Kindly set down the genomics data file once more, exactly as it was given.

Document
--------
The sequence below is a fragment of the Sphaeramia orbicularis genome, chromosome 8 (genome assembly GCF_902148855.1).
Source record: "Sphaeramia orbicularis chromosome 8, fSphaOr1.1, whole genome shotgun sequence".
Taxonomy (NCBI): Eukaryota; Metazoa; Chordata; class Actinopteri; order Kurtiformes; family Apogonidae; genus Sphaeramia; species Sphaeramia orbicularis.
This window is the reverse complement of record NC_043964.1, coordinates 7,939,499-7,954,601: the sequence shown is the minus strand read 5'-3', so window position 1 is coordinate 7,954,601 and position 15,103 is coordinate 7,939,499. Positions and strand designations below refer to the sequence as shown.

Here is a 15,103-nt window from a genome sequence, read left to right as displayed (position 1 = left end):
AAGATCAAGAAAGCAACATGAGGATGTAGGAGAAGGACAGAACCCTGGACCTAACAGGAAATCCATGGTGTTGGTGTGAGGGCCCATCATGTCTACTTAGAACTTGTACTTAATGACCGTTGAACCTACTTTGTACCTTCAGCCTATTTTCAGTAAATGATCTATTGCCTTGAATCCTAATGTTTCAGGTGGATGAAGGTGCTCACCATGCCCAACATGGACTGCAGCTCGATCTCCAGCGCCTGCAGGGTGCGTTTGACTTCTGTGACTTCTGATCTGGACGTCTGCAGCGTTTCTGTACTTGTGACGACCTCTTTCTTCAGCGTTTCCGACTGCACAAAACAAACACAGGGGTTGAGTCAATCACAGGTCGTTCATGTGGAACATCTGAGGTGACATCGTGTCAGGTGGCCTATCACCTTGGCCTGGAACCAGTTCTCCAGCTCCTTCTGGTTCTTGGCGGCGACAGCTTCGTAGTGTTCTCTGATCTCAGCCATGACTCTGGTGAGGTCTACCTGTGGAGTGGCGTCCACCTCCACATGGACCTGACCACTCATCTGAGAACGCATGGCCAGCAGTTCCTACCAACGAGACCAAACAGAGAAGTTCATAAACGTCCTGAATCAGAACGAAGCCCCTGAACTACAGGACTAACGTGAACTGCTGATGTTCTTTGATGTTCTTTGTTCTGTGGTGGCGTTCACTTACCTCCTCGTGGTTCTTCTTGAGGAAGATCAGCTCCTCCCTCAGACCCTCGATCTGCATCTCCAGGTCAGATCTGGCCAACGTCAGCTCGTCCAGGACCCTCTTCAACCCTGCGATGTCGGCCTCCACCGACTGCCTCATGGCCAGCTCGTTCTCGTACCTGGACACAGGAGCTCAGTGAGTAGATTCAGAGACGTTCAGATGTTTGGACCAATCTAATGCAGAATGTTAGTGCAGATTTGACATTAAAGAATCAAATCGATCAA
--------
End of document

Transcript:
The sequence below is a fragment of the Sphaeramia orbicularis genome, chromosome 8 (genome assembly GCF_902148855.1).
Source record: "Sphaeramia orbicularis chromosome 8, fSphaOr1.1, whole genome shotgun sequence".
Taxonomy (NCBI): Eukaryota; Metazoa; Chordata; class Actinopteri; order Kurtiformes; family Apogonidae; genus Sphaeramia; species Sphaeramia orbicularis.
This window is the reverse complement of record NC_043964.1, coordinates 7,939,499-7,954,601: the sequence shown is the minus strand read 5'-3', so window position 1 is coordinate 7,954,601 and position 15,103 is coordinate 7,939,499. Positions and strand designations below refer to the sequence as shown.

Here is a 15,103-nt window from a genome sequence, read left to right as displayed (position 1 = left end):
AAGATCAAGAAAGCAACATGAGGATGTAGGAGAAGGACAGAACCCTGGACCTAACAGGAAATCCATGGTGTTGGTGTGAGGGCCCATCATGTCTACTTAGAACTTGTACTTAATGACCGTTGAACCTACTTTGTACCTTCAGCCTATTTTCAGTAAATGATCTATTGCCTTGAATCCTAATGTTTCAGGTGGATGAAGGTGCTCACCATGCCCAACATGGACTGCAGCTCGATCTCCAGCGCCTGCAGGGTGCGTTTGACTTCTGTGACTTCTGATCTGGACGTCTGCAGCGTTTCTGTACTTGTGACGACCTCTTTCTTCAGCGTTTCCGACTGCACAAAACAAACACAGGGGTTGAGTCAATCACAGGTCGTTCATGTGGAACATCTGAGGTGACATCGTGTCAGGTGGCCTATCACCTTGGCCTGGAACCAGTTCTCCAGCTCCTTCTGGTTCTTGGCGGCGACAGCTTCGTAGTGTTCTCTGATCTCAGCCATGACTCTGGTGAGGTCTACCTGTGGAGTGGCGTCCACCTCCACATGGACCTGACCACTCATCTGAGAACGCATGGCCAGCAGTTCCTACCAACGAGACCAAACAGAGAAGTTCATAAACGTCCTGAATCAGAACGAAGCCCCTGAACTACAGGACTAACGTGAACTGCTGATGTTCTTTGATGTTCTTTGTTCTGTGGTGGCGTTCACTTACCTCCTCGTGGTTCTTCTTGAGGAAGATCAGCTCCTCCCTCAGACCCTCGATCTGCATCTCCAGGTCAGATCTGGCCAACGTCAGCTCGTCCAGGACCCTCTTCAACCCTGCGATGTCGGCCTCCACCGACTGCCTCATGGCCAGCTCGTTCTCGTACCTGGACACAGGAGCTCAGTGAGTAGATTCAGAGACGTTCAGATGTTTGGACCAATCTAATGCAGAATGTTAGTGCAGATTTGACATTAAAGAATCAAATCGATCAA